(30 November 2021, Geneva). Today at the Building Bridges Summit in Geneva the Green Digital Finance Alliance and the Swiss Green Fintech network launches the world’s first green fintech taxonomy. The report entitled “A Green Fintech Taxonomy and Data Landscaping” invites feedback on the taxonomy with the aim of arriving at a final taxonomy in the first quarter of 2022. The role of the green fintech taxonomy will be to further mature and stimulate the green fintech market via enabling a harmonised approach for policy makers, investors, and market actor to assess green fintechs.
The time is right for the introduction of a green fintech taxonomy, given how much the past year’s fintech market evolution has been marked by a new wave of fintech solutions with a green intent. During the first years of the fintech market, various taxonomies emerged using categories such as digital lending, digital payment solutions, and digital wealth management. These categories largely mirrored established financial products segment, just recast in digital forms. Thereafter came the second wave of fintech market development defined by using new data sets to innovate entirely new digital financial products and services such as programmable utility tokens or security token offerings.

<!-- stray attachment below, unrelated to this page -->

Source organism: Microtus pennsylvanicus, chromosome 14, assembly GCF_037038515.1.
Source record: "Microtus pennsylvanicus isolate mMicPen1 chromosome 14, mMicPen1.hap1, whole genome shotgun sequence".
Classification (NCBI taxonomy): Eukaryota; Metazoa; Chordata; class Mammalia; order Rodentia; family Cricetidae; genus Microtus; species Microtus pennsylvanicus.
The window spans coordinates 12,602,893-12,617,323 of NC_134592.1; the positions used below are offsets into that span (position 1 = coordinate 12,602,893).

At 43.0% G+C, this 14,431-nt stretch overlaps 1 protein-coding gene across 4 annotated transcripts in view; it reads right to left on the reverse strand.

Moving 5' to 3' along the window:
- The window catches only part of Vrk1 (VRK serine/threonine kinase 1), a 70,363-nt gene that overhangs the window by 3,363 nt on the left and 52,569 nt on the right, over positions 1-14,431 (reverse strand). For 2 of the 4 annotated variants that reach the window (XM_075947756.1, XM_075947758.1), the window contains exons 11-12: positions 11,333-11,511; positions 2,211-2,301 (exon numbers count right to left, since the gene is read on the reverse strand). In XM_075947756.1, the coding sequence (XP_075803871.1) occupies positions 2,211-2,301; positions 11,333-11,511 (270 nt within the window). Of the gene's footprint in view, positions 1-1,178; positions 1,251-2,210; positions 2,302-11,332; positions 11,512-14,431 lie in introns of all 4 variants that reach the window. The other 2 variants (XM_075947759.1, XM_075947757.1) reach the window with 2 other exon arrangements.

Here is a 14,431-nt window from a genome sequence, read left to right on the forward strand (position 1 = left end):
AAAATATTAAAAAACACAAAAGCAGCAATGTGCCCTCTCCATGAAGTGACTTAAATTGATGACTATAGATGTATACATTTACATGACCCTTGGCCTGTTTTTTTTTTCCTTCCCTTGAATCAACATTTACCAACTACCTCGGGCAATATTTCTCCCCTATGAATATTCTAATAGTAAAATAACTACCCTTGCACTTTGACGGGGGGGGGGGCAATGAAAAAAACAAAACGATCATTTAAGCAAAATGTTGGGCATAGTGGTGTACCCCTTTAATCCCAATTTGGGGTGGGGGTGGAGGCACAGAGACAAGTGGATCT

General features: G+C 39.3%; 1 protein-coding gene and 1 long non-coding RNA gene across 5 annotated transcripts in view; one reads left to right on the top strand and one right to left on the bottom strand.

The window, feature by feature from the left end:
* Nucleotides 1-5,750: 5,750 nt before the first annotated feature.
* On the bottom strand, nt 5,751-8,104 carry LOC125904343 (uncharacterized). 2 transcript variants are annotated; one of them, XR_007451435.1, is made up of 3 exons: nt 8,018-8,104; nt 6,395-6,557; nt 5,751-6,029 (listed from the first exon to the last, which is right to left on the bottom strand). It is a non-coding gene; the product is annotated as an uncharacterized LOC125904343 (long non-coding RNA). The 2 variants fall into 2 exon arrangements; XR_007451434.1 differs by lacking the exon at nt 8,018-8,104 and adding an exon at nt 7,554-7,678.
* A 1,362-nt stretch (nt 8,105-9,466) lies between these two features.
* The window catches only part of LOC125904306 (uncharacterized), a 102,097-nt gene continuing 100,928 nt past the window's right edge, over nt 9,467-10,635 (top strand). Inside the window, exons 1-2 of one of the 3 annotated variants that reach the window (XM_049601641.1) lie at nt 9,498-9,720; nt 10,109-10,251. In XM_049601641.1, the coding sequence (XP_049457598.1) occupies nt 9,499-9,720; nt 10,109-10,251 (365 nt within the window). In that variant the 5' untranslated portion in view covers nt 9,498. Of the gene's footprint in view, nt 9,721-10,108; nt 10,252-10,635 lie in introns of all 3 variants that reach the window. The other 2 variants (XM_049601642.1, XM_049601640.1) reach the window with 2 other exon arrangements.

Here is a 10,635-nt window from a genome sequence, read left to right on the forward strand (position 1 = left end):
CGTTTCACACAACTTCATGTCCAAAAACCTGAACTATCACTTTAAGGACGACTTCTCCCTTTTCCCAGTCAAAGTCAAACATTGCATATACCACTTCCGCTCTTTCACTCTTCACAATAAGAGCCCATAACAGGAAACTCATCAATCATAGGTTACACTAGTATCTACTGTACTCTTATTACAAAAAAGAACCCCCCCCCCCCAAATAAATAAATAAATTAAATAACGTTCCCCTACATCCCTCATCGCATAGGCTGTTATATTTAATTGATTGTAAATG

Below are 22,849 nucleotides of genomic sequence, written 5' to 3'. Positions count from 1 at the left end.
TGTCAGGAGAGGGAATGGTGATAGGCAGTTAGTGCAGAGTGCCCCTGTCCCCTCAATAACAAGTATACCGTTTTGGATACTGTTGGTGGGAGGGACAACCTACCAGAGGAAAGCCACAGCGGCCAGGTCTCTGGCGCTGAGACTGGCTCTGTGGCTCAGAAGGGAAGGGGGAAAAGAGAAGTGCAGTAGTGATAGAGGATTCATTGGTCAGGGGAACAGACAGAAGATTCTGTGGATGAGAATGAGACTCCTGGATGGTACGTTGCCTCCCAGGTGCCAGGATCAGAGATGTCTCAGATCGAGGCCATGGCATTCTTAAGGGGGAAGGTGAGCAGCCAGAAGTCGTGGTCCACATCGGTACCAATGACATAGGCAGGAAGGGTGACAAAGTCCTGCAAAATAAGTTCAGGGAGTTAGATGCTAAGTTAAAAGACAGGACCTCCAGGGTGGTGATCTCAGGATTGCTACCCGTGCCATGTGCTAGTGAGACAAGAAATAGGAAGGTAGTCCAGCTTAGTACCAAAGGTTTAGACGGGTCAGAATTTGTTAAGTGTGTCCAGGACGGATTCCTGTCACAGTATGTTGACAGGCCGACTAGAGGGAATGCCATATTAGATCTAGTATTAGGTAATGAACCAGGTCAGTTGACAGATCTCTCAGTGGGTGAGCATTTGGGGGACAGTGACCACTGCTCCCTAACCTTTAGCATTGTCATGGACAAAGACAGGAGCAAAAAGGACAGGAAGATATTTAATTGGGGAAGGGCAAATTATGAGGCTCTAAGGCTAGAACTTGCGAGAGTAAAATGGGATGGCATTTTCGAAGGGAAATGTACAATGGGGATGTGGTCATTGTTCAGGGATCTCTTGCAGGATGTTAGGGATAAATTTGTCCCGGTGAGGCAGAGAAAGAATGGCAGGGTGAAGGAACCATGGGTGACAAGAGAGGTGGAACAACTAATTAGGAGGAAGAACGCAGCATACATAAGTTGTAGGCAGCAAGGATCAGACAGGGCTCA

Now, the landscape has further evolved to encompass new types of commercial applications which collectively can be thought of as a third wave of fintech market development. This third wave is defined by fintech solutions designed to better align the behaviours of the financial system with green objectives—by either unlocking new and more green finance or by better aligning existing financial and capital flows with green objectives. Given this latest wave in fintech’s market evolution, an updated taxonomy is in order. This report constitutes an initial classification of green fintechs.
This publication first establishes the green fintech taxonomy containing the following seven green fintech categories:
The report also maps the main databases leveraged by each category of green fintech. The database mapping offers an overview of which datasets if made accessible could drive a greater supply of green fintech innovation. Some of the opens source datasets that have enabled most green fintech innovation include open-source earth observation data from Copernicus and NOAA databases, carbon inventories and carbon accounting databases, voluntary carbon credit registries and open banking data infrastructure. In addition, are proprietary company databases managed by ESG data vendors, which are highly leveraged in combination with web-scraping by green fintechs. IoT-generated dynamic data from asset level is one of the least leveraged datasets. However, structuring IoT and data in infrastructures such as national or regional data hubs holds the potential to accelerate green fintech innovations across the taxonomy categories.